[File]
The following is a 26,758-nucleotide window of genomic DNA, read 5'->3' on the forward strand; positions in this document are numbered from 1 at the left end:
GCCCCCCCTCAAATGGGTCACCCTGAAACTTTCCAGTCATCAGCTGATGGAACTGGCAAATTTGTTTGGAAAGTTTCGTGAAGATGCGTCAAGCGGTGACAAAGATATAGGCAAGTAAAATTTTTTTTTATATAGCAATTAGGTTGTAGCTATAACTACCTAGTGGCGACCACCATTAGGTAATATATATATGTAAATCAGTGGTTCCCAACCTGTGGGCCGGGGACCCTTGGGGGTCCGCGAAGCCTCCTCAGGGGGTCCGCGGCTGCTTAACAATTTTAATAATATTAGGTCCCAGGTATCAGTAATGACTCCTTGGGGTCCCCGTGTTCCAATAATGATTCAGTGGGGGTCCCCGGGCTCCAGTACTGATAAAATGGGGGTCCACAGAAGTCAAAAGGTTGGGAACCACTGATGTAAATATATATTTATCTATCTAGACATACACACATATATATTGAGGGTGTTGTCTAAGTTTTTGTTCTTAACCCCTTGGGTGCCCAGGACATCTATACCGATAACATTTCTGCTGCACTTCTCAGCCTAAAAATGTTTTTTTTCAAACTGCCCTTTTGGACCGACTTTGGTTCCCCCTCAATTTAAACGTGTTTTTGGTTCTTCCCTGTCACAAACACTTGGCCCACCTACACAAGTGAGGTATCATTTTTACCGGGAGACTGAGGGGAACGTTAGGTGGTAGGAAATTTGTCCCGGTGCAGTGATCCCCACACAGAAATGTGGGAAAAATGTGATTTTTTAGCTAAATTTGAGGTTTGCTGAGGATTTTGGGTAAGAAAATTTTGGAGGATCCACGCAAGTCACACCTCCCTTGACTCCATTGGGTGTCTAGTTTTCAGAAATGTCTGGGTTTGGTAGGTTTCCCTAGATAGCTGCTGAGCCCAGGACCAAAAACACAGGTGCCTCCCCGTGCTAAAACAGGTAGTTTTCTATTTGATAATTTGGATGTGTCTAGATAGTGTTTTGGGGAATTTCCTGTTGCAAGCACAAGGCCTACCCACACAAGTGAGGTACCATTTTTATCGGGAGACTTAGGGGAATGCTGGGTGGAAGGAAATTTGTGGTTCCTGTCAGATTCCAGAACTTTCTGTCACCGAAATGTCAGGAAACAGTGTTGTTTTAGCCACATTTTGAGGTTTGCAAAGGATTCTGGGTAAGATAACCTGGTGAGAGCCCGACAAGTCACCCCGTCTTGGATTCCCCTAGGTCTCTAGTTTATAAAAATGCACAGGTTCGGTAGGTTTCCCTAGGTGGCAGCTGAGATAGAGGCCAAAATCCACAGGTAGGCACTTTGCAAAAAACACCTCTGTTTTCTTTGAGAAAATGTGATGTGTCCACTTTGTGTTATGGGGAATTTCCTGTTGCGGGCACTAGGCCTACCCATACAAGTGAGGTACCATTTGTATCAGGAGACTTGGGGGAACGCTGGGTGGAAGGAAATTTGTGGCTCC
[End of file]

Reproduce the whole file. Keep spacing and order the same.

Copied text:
The following is a 26,758-nucleotide window of genomic DNA, read 5'->3' on the forward strand; positions in this document are numbered from 1 at the left end:
GCCCCCCCTCAAATGGGTCACCCTGAAACTTTCCAGTCATCAGCTGATGGAACTGGCAAATTTGTTTGGAAAGTTTCGTGAAGATGCGTCAAGCGGTGACAAAGATATAGGCAAGTAAAATTTTTTTTTATATAGCAATTAGGTTGTAGCTATAACTACCTAGTGGCGACCACCATTAGGTAATATATATATGTAAATCAGTGGTTCCCAACCTGTGGGCCGGGGACCCTTGGGGGTCCGCGAAGCCTCCTCAGGGGGTCCGCGGCTGCTTAACAATTTTAATAATATTAGGTCCCAGGTATCAGTAATGACTCCTTGGGGTCCCCGTGTTCCAATAATGATTCAGTGGGGGTCCCCGGGCTCCAGTACTGATAAAATGGGGGTCCACAGAAGTCAAAAGGTTGGGAACCACTGATGTAAATATATATTTATCTATCTAGACATACACACATATATATTGAGGGTGTTGTCTAAGTTTTTGTTCTTAACCCCTTGGGTGCCCAGGACATCTATACCGATAACATTTCTGCTGCACTTCTCAGCCTAAAAATGTTTTTTTTCAAACTGCCCTTTTGGACCGACTTTGGTTCCCCCTCAATTTAAACGTGTTTTTGGTTCTTCCCTGTCACAAACACTTGGCCCACCTACACAAGTGAGGTATCATTTTTACCGGGAGACTGAGGGGAACGTTAGGTGGTAGGAAATTTGTCCCGGTGCAGTGATCCCCACACAGAAATGTGGGAAAAATGTGATTTTTTAGCTAAATTTGAGGTTTGCTGAGGATTTTGGGTAAGAAAATTTTGGAGGATCCACGCAAGTCACACCTCCCTTGACTCCATTGGGTGTCTAGTTTTCAGAAATGTCTGGGTTTGGTAGGTTTCCCTAGATAGCTGCTGAGCCCAGGACCAAAAACACAGGTGCCTCCCCGTGCTAAAACAGGTAGTTTTCTATTTGATAATTTGGATGTGTCTAGATAGTGTTTTGGGGAATTTCCTGTTGCAAGCACAAGGCCTACCCACACAAGTGAGGTACCATTTTTATCGGGAGACTTAGGGGAATGCTGGGTGGAAGGAAATTTGTGGTTCCTGTCAGATTCCAGAACTTTCTGTCACCGAAATGTCAGGAAACAGTGTTGTTTTAGCCACATTTTGAGGTTTGCAAAGGATTCTGGGTAAGATAACCTGGTGAGAGCCCGACAAGTCACCCCGTCTTGGATTCCCCTAGGTCTCTAGTTTATAAAAATGCACAGGTTCGGTAGGTTTCCCTAGGTGGCAGCTGAGATAGAGGCCAAAATCCACAGGTAGGCACTTTGCAAAAAACACCTCTGTTTTCTTTGAGAAAATGTGATGTGTCCACTTTGTGTTATGGGGAATTTCCTGTTGCGGGCACTAGGCCTACCCATACAAGTGAGGTACCATTTGTATCAGGAGACTTGGGGGAACGCTGGGTGGAAGGAAATTTGTGGCTCC